The ob gene transcribes leptin, an adipocyte hormone involved in the regulation of food intake and insulin sensitivity (Friedman et al., 1991). In ob/ob mice, there is a deficiency in the production of functional leptin (Friedman et al., 1991; Zhang et al., 1994). Therefore, animals with this genetic alteration develop hyperphagia and insulin resistance (Friedman and Halaas, 1998). Sutter and colleagues (2015) demonstrated that ob/ob mice fed with an HFD rapidly gained weight and developed insulin resistance and most of the liver NASH features except fibrosis. Complementing this finding, another study by Leclercq et al. (2002) reported that leptin is essential to promote liver fibrosis. Thus, the ob/ob model is deemed unsuitable for studying NASH due to this paradoxical shortcoming. Having a similar metabolic phenotype to the ob/ob animals, the db/db model exhibits leptin resistance caused by premature termination of leptin receptor transcription (Chen et al., 1996). Disruption in transcription gave rise to faulty leptin receptors which precluded normal leptin signaling (Chen et al., 1996). The db/db model gave rise to severe obesity, glucose intolerance and liver steatosis. Nonetheless, liver inflammation and fibrosis in this model were reported to be mild (Trak-Smayra et al., 2011). Several studies use db/db mice coupled with a methionine-choline-deficient (MCD) diet feeding to induce more severe liver injury (Sahai et al., 2004; Rinella et al., 2008; Staels et al., 2013). More importantly, it has been proposed that whilst ob/ob and db/db mice can be good models for studying obesity and insulin resistance, both ob and db mutations are rare in humans, therefore, these mice may be less clinically-relevant as animal models of NASH (Carlsson et al., 1997; Wang et al., 2014).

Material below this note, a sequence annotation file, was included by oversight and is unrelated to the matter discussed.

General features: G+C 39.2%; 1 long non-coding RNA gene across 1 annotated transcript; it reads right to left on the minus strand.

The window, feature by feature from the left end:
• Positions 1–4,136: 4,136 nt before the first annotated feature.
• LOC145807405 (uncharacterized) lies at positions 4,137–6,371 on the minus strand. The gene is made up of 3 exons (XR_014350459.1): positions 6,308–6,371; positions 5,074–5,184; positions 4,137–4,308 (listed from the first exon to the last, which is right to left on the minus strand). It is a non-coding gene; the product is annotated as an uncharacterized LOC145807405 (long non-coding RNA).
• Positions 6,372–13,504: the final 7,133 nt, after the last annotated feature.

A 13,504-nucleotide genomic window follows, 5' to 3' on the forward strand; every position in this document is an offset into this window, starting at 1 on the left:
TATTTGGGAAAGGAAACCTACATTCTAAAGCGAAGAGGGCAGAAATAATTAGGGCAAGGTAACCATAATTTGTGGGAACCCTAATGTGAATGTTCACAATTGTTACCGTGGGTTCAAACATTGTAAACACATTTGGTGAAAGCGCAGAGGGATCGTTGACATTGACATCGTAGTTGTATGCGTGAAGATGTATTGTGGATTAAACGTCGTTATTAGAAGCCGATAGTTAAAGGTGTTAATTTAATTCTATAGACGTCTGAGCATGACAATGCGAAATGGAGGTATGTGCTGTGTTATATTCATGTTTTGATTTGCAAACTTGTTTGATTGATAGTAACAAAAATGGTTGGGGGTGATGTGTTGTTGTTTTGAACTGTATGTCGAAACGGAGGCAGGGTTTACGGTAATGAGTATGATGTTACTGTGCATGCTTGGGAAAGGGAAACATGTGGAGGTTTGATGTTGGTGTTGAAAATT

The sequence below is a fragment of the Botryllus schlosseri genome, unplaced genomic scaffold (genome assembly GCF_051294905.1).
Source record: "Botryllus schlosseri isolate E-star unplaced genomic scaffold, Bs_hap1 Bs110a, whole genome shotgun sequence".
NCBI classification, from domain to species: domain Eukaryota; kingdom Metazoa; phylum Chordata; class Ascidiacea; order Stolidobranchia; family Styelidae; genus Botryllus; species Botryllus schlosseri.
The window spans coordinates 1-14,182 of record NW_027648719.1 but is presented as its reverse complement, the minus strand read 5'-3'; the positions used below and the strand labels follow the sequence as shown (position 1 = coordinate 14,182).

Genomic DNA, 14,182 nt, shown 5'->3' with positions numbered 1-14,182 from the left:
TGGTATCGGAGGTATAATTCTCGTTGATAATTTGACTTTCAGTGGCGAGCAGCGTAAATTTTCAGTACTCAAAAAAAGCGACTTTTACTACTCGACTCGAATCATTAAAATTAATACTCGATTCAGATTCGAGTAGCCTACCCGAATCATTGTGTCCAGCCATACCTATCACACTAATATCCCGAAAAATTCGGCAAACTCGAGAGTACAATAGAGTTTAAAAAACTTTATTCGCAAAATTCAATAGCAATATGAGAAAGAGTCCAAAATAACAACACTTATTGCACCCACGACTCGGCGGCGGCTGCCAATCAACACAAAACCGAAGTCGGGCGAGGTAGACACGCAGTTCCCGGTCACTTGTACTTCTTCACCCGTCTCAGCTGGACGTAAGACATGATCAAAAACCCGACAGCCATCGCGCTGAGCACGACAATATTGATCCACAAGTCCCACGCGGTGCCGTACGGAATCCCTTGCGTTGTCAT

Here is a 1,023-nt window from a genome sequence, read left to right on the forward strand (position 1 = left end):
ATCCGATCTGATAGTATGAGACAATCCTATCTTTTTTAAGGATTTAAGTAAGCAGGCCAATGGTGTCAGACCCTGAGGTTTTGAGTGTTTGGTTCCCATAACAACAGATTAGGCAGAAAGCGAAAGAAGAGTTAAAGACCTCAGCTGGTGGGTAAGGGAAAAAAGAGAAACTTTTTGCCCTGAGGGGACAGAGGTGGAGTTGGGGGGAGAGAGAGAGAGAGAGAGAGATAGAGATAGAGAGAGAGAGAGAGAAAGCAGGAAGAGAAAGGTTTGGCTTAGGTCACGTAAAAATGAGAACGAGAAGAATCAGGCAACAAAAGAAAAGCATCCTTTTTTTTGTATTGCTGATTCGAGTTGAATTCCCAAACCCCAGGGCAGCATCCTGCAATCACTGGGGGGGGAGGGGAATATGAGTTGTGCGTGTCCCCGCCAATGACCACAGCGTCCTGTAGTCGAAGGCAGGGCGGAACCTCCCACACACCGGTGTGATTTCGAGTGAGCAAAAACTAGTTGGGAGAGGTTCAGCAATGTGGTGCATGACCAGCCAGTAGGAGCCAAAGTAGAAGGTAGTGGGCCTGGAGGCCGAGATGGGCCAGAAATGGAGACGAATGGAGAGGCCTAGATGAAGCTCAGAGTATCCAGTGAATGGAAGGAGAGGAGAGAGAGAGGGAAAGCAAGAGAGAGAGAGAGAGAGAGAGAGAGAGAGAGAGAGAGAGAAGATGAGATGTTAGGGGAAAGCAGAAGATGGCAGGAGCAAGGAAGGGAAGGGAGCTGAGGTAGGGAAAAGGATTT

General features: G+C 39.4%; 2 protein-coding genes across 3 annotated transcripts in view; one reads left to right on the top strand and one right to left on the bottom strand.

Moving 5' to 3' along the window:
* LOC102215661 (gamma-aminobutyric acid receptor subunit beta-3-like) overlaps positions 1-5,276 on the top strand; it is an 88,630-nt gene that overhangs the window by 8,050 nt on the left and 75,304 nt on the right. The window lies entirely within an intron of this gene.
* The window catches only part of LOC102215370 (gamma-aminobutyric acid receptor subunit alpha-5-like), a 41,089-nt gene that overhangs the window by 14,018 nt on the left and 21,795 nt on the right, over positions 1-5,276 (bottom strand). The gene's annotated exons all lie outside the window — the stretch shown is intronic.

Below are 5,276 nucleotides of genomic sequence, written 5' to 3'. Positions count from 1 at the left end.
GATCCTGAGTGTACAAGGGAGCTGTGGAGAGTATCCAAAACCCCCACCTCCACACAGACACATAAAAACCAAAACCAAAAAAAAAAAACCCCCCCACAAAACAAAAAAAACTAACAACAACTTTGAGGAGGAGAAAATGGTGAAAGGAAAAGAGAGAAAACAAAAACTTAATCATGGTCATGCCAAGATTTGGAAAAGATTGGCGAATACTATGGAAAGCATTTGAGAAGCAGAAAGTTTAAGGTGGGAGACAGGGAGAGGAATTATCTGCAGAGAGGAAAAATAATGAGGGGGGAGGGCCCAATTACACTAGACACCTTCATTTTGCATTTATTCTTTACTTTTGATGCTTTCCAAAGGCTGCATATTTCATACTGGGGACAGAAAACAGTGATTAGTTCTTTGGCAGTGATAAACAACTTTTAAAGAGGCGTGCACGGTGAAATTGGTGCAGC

The foz/foz mice have also been used as an obese and diabetic NASH model (Van Rooyen et al., 2011; Haczeyni et al., 2017; Mridha et al., 2017). The foz/foz mice were generated from a recessive mutation on the AlstrÖm syndrome 1 (Alms1) gene which encodes proteins involved in ciliary function (Marshall et al., 2011). Mice that have genetic mutation typically develop hyperinsulinemia, hyperglycaemia, and hypercholesterolemia together with liver inflammation (Van Rooyen et al., 2011). Nevertheless, obeticholic acid (OCA), an FDA-approved drug for NASH (discussed in detail below), did not improve liver histology of foz/foz mice, like it did in NASH patients (Haczeyni et al., 2017; Younossi et al., 2019). This finding raises a question regarding the use of animal models that are merely a “phenocopy” of human NASH, as humans do not normally develop NASH due to the rare autosomal recessive Alms1 mutation (Marshall et al., 2011).
Apolipoprotein E Knock-Out and Knock-In Models